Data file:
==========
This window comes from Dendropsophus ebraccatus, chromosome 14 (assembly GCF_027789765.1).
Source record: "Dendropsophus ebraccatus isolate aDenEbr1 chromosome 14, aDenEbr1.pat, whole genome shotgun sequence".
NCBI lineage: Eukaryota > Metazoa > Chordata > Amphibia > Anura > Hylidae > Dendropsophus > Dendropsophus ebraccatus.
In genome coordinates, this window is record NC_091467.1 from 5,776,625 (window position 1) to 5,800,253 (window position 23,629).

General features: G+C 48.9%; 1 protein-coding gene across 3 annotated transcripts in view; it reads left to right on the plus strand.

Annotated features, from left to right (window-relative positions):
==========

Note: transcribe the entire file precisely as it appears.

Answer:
This window comes from Dendropsophus ebraccatus, chromosome 14 (assembly GCF_027789765.1).
Source record: "Dendropsophus ebraccatus isolate aDenEbr1 chromosome 14, aDenEbr1.pat, whole genome shotgun sequence".
NCBI lineage: Eukaryota > Metazoa > Chordata > Amphibia > Anura > Hylidae > Dendropsophus > Dendropsophus ebraccatus.
In genome coordinates, this window is record NC_091467.1 from 5,776,625 (window position 1) to 5,800,253 (window position 23,629).

General features: G+C 48.9%; 1 protein-coding gene across 3 annotated transcripts in view; it reads left to right on the plus strand.

Annotated features, from left to right (window-relative positions):